1973 Makeup genius Dick Smith turns a cute 12-year-old girl into a head-spinning, demon-possessed creature for the movie The Exorcist. Tubes hidden under her frightful makeup spew pea soup, sending audiences streaming for the exit.
1976 Corn syrup blood replaces pig’s blood in the climactic scene of the film Carrie. After getting doused with gallons of the sticky stuff, actress Sissy Spacek later describes feeling like a candy apple as flames flared behind her and baked the syrup.
1981 Movie audiences see man become monster in An American Werewolf in London. Amazing for its time, the transformation uses robotics, prosthetics, and stretchy foam latex.
1984 A still-beating heart pulled from a chest steals the show in Indiana Jones and the Temple of Doom.
2000s Horror films increasingly use “computer-generated imagery” (CGI) to create blood and gore on screen.
Questions for Students
Encourage students to think about the Why? behind makeup and special effects in movies and other forms of entertainment. Here are three research questions to get them started:
- Think of a play or movie that features a lot of makeup to alter the actors’ appearances. What part does the makeup play in the production? How might the production be different without it?
- Compare the appearance of Dracula in the 1931 movie with more recent vampire portrayals; or The Wolf Man (1941) and cinematic werewolves today. How have these characters changed during that time? How is that reflected in changes to their appearance and makeup?
- Graphic violence has often been a concern in the entertainment industry. It played a part in the adoption of the Hays Code in the 1930s. What guidelines or rules would you advise about violence in entertainment products today?
Topics to Research
Dick Smith (1922– ), makeup artist. He revolutionized the art, especially special effects and horror.
Ve Neill (1951– ), makeup artist. She is the winner of three Academy Awards for Beetlejuice, Mrs. Doubtfire, and Ed Wood.
Motion Picture Production Code of 1930 (Hays Code)
Resources to Explore
Debreceni, Todd. (2013). Special Makeup Effects For Stage and Screen. Focal Press. ISBN 978-0240816968.
The Making of Psycho. Dir. Laurent Bouzereau. Universal Studios, 1997.
“A Brief History of Fake Blood” by Forest Wickman; Slate.com
“Stage Makeup Tips” by Jonathan Strickland; howstuffworks.com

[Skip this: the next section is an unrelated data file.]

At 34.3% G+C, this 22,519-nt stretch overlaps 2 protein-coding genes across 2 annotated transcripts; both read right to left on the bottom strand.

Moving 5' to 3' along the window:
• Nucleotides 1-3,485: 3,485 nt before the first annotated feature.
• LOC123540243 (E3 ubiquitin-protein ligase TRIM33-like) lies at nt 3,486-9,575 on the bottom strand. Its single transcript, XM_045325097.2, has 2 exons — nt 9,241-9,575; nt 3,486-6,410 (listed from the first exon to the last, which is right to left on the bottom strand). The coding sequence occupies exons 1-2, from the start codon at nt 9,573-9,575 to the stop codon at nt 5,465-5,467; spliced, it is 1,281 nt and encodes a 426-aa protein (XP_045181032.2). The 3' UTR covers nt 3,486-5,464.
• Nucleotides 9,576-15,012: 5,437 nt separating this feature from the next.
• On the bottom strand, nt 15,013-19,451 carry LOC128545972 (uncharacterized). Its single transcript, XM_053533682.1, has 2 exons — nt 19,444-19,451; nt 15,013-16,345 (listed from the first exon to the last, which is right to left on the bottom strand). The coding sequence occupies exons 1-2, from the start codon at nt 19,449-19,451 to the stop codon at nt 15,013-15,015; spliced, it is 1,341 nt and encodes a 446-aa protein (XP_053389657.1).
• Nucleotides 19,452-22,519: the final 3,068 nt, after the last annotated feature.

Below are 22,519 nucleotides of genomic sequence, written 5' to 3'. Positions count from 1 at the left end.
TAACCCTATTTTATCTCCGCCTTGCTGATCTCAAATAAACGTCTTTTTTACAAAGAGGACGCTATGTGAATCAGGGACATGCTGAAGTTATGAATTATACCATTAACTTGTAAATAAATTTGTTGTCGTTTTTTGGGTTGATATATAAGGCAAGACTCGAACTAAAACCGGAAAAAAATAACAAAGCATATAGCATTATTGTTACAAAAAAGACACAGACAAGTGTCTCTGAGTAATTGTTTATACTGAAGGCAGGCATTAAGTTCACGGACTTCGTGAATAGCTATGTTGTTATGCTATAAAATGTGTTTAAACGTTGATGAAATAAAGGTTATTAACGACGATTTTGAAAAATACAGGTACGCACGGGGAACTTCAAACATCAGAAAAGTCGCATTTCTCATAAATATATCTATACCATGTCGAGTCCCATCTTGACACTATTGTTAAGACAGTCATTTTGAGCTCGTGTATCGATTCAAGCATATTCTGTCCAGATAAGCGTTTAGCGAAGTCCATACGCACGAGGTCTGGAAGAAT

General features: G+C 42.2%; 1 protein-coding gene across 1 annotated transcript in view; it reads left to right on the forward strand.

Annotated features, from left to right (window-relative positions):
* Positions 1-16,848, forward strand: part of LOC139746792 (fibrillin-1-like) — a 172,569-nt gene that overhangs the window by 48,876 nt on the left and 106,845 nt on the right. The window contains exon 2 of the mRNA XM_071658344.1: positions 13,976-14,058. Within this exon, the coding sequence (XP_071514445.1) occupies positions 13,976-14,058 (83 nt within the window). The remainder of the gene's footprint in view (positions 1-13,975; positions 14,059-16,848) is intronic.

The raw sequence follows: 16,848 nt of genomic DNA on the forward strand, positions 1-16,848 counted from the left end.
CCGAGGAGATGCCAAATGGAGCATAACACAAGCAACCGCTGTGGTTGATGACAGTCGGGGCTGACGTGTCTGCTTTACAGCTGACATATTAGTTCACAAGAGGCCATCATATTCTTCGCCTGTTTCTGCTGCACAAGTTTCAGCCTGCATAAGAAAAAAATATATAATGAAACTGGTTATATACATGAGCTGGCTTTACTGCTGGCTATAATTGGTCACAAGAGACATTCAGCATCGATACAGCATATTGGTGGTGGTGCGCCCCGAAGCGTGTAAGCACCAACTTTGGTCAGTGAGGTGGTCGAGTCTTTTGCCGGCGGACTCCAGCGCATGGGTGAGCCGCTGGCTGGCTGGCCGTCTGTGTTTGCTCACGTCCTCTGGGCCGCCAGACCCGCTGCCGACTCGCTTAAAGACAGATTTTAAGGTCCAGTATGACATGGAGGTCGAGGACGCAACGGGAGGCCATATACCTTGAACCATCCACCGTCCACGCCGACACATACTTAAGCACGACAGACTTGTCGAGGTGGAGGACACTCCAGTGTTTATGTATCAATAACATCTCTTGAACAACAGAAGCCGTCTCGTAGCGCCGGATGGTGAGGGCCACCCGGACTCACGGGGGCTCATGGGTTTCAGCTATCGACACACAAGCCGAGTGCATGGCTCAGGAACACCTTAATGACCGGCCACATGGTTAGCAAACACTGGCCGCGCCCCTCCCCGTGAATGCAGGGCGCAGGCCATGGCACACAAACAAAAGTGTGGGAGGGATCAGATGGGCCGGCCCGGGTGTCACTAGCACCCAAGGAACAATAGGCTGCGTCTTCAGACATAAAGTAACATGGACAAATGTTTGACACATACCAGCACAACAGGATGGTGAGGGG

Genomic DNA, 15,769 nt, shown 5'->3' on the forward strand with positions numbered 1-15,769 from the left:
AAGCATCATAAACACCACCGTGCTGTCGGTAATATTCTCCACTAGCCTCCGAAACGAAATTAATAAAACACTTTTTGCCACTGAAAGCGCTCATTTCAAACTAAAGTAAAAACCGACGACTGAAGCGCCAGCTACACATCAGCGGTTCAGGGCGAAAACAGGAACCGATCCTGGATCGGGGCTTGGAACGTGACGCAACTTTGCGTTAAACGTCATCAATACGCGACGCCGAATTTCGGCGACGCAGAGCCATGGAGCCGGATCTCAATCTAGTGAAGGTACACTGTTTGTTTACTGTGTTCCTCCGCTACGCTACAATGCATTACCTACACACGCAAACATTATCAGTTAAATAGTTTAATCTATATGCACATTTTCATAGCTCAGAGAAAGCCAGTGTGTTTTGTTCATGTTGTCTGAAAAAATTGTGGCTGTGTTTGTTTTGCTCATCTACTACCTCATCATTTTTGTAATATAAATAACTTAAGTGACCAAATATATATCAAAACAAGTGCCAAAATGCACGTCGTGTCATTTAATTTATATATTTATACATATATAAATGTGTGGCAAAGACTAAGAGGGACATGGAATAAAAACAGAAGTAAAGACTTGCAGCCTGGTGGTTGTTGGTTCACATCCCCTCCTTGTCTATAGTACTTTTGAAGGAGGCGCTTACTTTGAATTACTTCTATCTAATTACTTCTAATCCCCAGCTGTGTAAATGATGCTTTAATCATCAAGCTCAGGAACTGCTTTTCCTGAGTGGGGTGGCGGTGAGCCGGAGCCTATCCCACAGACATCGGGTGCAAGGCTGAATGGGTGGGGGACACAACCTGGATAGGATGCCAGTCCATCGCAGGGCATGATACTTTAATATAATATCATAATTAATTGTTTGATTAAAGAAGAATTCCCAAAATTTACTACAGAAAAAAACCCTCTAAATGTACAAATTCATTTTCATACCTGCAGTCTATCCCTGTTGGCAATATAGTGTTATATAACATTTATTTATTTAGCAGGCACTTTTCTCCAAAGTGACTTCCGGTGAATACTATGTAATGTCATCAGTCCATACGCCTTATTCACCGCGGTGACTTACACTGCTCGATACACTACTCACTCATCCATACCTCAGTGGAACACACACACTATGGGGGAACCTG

Ready to get started? Here are some easy recipes to make blood, guts, and gore right in your own kitchen.
Ingredients: blue dish soap, food coloring.
Instructions: Pour 1/4 cup of dish soap in a bowl. For red blood, add red food coloring and stir. Add drops of green food coloring to darken.
Uses: This recipe is easy to clean and will not stain costumes. It should not be used near the eyes or mouth.
Ingredients: 16 ounces corn syrup, 1 tablespoon chocolate syrup, food coloring.
Instructions: Combine corn syrup and chocolate syrup. For red blood, add red food coloring and stir. Add drops of green food coloring to darken.
Uses: This recipe is safe to use on the face or to create a bloody mouth. (It even tastes good!) It is more difficult to get out of costumes than soap-based blood.
Ingredients: 1 ounce plain powdered gelatin, about 8 ounces water, food coloring.
Instructions: Mix water and gelatin until the gel has a thick, grit-like consistency. Add food coloring, if desired. Refrigerate for one hour to set, or bloom, the gelatin. After refrigerating, double-boil the gel on medium-low heat until the bloomed gelatin becomes a completely clear liquid. Pour into a mold—tinfoil can be used to form a desired shape. Refrigerate the ballistics gel in the mold for 24 hours.
Uses: Ballistics gel can be used to create rubbery organs.
Ingredients: 1 bottle polyvinyl alcohol glue, water, borax, food coloring.
Instructions: Pour glue into bowl and add an equal amount of water. In a separate bowl, mix 1 teaspoon of borax into 16 ounces of water. Pour water/borax solution into glue/water mixture while stirring. Add food coloring, as desired.
Uses: Gak can be used to form fake skin and body parts, such as organs, eyeballs, and tongues.
Ingredients: About 1 cup water, about 1 1/2 cup cornstarch, food coloring.
Instructions: Mix water slowly into the cornstarch until it is smooth but difficult to stir. Add food coloring, as desired.
Uses: Oobleck can be used to create sticky, stretchy slime that resembles intestines and other body organs.